The Commission for Conciliation Mediation and Arbitration (CCMA) has called on the Department of Labour inspectorate to join forces to clamp down on the growing practice of deliberate circumventing of the labour laws.
CCMA Legal Researcher: Office of the Director, Wilbur van Niekerk said there was a growing trend used by employers of using every trick in the book not to comply with labour laws.
He also said of growing concern the unilateral change of conditions of employment.
Van Niekerk was addressing a Department of Labour Inspection and Enforcement Services (IES) Strategic Workshop held at The Lake Hotel and Conference Centre in Benoni, Ekurhuleni. The two-day workshop ends today. It was held to review the work of the inspectorate in 2018/19, prepare for changes in the labour market, prepare the new role of the inspectorate in the labour market, and strengthening of enforcement.
His address at the workshop was on the impact of the National Minimum Wage (NMW) Act, and the amended Basic Conditions of Employment Act (BCEA) and Unemployment Insurance Act (UI Act).
Tricks used to not comply with NMW Act and amended labour laws
About three months into the enactment of the NMW Act, the amended BCEA and the UI Act he said the CCMA case load in 2018/2019 has risen by eight percent.
The NMW Act alone accounted for 262 referrals since the beginning of the year until March 2019, he said.
The proclamation to bring about the NMW Act was signed into law at Kliptown by President Cyril Ramaphosa in December last year. The NMW Act came into effect on 01 January 2019. In terms of the NMW Act no worker should earn below the R20 minimum wage per hour. Sectors excluded at this stage include the Domestic Workers, Farmworkers, Expanded Public Works Programme and learnerships.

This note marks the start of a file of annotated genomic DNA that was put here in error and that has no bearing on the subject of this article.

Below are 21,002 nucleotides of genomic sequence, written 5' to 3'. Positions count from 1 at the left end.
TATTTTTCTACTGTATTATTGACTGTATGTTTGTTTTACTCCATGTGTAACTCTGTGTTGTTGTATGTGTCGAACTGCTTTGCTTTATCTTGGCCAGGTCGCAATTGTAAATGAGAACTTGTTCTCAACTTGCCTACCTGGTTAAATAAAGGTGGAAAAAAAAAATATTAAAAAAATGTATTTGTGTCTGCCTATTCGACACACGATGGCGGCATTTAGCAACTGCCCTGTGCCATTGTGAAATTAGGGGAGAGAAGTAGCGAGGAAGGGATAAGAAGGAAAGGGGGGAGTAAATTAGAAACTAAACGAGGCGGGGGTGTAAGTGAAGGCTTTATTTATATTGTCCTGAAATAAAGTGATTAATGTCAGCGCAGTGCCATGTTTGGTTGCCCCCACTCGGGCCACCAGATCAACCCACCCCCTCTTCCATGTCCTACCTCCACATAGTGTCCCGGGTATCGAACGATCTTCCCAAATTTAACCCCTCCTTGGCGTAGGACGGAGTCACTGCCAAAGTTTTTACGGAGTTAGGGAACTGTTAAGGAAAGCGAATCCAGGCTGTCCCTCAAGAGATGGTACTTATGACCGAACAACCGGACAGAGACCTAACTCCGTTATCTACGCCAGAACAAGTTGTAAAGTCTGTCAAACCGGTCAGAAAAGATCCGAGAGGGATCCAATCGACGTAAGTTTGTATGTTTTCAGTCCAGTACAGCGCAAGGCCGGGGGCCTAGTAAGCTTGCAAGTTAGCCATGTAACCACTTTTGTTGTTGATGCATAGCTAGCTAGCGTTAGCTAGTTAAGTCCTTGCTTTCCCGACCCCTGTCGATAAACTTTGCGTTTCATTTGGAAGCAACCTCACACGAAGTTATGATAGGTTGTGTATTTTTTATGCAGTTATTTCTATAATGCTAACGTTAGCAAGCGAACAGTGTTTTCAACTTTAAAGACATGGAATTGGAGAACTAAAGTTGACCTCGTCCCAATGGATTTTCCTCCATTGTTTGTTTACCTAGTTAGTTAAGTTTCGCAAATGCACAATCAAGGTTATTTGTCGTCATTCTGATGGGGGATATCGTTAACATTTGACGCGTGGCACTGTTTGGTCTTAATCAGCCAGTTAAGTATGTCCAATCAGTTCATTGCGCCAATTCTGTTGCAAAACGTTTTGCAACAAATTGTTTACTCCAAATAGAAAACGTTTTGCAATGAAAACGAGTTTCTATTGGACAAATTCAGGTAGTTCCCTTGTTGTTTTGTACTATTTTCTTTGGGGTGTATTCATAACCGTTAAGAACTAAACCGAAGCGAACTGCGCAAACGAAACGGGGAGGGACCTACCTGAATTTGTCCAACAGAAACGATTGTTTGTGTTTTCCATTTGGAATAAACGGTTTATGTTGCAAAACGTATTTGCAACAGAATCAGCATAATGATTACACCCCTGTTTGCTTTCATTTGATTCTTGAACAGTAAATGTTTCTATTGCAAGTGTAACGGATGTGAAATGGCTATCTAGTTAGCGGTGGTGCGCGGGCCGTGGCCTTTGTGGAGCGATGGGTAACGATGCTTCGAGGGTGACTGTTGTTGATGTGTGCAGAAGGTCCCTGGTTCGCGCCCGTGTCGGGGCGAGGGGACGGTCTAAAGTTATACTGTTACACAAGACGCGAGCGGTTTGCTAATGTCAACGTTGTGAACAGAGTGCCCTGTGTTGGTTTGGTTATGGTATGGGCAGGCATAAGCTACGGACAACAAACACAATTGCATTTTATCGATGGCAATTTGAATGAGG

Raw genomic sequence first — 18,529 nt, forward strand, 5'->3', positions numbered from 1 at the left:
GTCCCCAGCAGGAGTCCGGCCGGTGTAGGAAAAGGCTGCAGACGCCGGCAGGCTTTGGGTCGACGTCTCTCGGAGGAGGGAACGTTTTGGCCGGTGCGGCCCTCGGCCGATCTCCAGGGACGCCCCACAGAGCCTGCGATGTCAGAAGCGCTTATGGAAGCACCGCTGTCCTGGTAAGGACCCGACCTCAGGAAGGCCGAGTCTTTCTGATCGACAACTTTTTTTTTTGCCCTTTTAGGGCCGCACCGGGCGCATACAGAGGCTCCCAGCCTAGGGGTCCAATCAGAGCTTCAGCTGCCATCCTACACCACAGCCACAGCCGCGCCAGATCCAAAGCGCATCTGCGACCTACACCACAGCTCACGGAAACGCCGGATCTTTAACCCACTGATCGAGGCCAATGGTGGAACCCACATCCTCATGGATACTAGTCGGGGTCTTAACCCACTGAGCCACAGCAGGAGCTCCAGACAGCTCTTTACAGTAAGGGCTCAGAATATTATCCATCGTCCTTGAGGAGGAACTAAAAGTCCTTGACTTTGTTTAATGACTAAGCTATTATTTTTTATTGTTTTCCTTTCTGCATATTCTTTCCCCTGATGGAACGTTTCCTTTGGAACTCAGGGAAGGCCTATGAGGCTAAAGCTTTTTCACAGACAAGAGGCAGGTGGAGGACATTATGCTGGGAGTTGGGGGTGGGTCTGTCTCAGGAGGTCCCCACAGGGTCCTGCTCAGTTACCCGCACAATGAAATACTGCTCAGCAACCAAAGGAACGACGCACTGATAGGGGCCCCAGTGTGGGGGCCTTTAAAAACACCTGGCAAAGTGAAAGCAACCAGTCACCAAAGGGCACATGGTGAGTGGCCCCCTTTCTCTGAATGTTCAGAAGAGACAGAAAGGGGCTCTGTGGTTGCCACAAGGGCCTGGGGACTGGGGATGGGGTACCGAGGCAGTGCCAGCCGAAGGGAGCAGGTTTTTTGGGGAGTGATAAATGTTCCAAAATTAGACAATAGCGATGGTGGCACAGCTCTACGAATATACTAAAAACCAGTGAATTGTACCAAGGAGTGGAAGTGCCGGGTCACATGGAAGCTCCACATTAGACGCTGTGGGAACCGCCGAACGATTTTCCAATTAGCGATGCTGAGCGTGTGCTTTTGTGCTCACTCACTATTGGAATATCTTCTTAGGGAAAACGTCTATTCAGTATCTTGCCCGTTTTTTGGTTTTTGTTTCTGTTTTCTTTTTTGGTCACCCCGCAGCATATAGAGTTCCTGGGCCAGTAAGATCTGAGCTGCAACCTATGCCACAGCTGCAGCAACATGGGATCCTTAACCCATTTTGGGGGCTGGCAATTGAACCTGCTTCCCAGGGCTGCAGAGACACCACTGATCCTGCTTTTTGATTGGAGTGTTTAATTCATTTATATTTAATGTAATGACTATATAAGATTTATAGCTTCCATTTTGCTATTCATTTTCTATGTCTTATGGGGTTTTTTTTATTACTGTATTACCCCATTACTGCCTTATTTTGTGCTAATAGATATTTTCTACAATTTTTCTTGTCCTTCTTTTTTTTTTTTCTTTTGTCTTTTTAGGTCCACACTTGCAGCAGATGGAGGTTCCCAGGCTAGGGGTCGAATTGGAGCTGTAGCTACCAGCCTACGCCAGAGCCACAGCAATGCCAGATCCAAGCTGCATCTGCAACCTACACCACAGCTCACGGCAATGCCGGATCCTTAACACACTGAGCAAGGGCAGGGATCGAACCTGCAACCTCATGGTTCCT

Van Niekerk said the bulk of referrals were coming from KwaZulu-Natal and Gauteng provinces.
What is referred in the NMW Act? Van Niekerk said these relate to failure to pay any amount owing 204 (78 percent); unilateral changes to terms and conditions of employment 34 (13 percent); any other dismissal related to NMWA 11 (4 percent); disputes relating to Compliance Orders 7 (3 percent); dismissals for operations reasons related to NMW Act 4 (2 percent); application to make Compliance Order an Arbitration Award 2 (1 percent).
Some of the problematic sectors in terms of new legislation referrals include business/professional services, safety/security, building/construction, retail, domestic, food/beverage, contract cleaning, transport, agriculture/farming, and educators (private).
Van Niekerk said the eight percent impact of the new legislation referrals on overall referrals received is in line with the expected trends of referrals.
“In terms of trends and observations this provides us with an opportunity to target industry sectors for workplace transformation,” he told inspectors.